The original billing for the film read:

    ‘In 1854 a young Victorian naturalist journeyed to the unexplored islands of the Far East – inhabited by native peoples and wildlife more varied and colourful than anywhere else in the world. Wallace not only discovered new creatures but also new ideas about the origin of the species that he encountered – the answer to ‘the greatest mystery’ that still preoccupied Charles Darwin and the other men of science back home in England. This film dramatises Wallace’s epic but forgotten voyage of discovery that led up to the most important scientific innovation of the nineteenth century.’

    One scene reveals the machinations which led to Wallace and Darwin’s papers being presented (in both their absences) at the Linnaen Society (with Darwin’s being given precedence). The film ends with Darwin, guilt-wracked, after Wallace’s funeral.

    Malthus

    February 12, 2009

    James Stewart’s account of the talented Elaine Morgan’s take is very interesting. It’s also worth pointing out that the more sceptical account of the story of how Darwin’s Origin came to be published started with the centenary celebration of Origin in 1959. Cyril Dean Darlington, Sherardian Professor of Botany at Oxford University, began to wonder why there seemed to be no apparent original germ of the idea of natural selection in Darwin’s work.

    Despite Darlington’s clear enthusiasm for ‘Darwinism’, he was puzzled that the Origin itself contained no account, within its abundant pages, of how Darwin had come by his theory. Like never before, Darlington went against the stream of conventional academic current, confronting the matter candidly,

    “How is it, we may now ask ourselves, that so much obscurity overhangs the development of the greatest of modern ideas? After a hundred years we are almost as uncertain of the authorship or editorship of Darwin’s writings as we are of those attributed to Homer or Hippocrates. This is due, on the one hand, to the fact that people who investigate the history of science are historians who are not entirely clear about the meaning of its ideas. They also often believe what the discoverer writes about his own discoveries, which, as we see, is not a wise thing to do. On the other hand, among scientists there is a natural feeling that one of the greatest of our figures should not be dissected, at least by one of us. The myth should be respected”.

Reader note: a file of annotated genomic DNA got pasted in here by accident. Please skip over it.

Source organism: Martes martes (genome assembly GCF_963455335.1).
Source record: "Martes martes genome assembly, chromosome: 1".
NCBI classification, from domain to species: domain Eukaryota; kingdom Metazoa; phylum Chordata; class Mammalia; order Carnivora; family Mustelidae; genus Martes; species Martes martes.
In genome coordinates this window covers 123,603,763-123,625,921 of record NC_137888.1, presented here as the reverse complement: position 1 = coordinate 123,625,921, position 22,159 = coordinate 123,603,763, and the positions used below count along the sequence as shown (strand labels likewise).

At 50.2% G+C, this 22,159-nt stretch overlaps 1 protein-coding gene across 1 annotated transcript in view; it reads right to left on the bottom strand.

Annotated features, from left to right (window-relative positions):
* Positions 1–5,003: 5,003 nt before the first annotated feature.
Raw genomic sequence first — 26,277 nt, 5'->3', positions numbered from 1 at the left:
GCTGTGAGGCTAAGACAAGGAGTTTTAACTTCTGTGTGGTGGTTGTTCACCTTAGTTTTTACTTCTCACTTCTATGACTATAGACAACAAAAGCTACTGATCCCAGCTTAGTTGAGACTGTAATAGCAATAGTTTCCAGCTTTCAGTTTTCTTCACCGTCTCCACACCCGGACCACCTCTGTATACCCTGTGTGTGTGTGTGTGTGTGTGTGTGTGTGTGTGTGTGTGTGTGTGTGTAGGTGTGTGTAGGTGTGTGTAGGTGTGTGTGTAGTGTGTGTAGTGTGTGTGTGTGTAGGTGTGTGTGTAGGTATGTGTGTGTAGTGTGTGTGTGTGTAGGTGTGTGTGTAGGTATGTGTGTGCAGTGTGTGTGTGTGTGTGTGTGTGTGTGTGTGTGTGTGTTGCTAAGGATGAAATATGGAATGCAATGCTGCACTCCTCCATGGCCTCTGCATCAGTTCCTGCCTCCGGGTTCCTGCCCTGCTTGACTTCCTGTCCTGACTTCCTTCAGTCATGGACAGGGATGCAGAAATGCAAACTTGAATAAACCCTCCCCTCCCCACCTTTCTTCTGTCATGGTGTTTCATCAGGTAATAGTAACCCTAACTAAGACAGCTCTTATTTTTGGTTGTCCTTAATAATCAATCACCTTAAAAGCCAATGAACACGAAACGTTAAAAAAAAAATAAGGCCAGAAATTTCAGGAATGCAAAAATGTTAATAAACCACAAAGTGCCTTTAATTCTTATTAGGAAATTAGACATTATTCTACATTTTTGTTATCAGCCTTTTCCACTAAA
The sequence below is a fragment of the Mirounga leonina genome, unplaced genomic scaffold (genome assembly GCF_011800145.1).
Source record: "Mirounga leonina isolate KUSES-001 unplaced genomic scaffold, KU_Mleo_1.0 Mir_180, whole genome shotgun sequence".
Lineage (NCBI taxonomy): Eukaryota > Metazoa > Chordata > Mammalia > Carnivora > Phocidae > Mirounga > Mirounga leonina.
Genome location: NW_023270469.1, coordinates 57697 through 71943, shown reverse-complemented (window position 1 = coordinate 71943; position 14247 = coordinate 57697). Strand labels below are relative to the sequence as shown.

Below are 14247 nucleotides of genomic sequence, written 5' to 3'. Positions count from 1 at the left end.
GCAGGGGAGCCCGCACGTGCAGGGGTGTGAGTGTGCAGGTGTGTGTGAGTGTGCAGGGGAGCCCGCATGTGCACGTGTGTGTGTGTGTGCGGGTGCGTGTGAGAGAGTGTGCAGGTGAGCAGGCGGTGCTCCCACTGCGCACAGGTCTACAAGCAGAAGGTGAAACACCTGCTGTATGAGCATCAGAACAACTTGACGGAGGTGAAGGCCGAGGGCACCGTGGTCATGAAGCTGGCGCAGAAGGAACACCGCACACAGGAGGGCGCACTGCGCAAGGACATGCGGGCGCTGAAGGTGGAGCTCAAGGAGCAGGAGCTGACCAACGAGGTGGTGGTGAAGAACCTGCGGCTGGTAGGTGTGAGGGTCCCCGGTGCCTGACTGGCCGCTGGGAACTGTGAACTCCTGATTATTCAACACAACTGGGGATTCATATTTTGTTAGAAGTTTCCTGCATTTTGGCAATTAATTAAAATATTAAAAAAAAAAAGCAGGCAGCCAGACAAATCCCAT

It seems that the debate has been with us longer than many conventional scientists believe.

    Mathus

    February 12, 2009

    Looking back over these comments has been something of an education in itself. I’ve recently come across Carl Sagan’s Baloney Detection Kit, what you might also call a Citizen’s Guide to Deciphering Bullshit. Sagan lists a number of ‘tools’ in his kit, which I think ‘theagingfanboy’ should be more aware when entering scientific debate:

    1. “Try not to get overly attached to a hypothesis just because it’s yours”, sometimes biologists treat Darwin as a God, which is somewhat missing the point, n’est-ce pas?

    2. “Ad hominem – attacking the arguer and not the argument”, rather than reading Roy Davies’ book and getting to grips with the debate, ‘theagingfanboy’ just attacks Davies himself;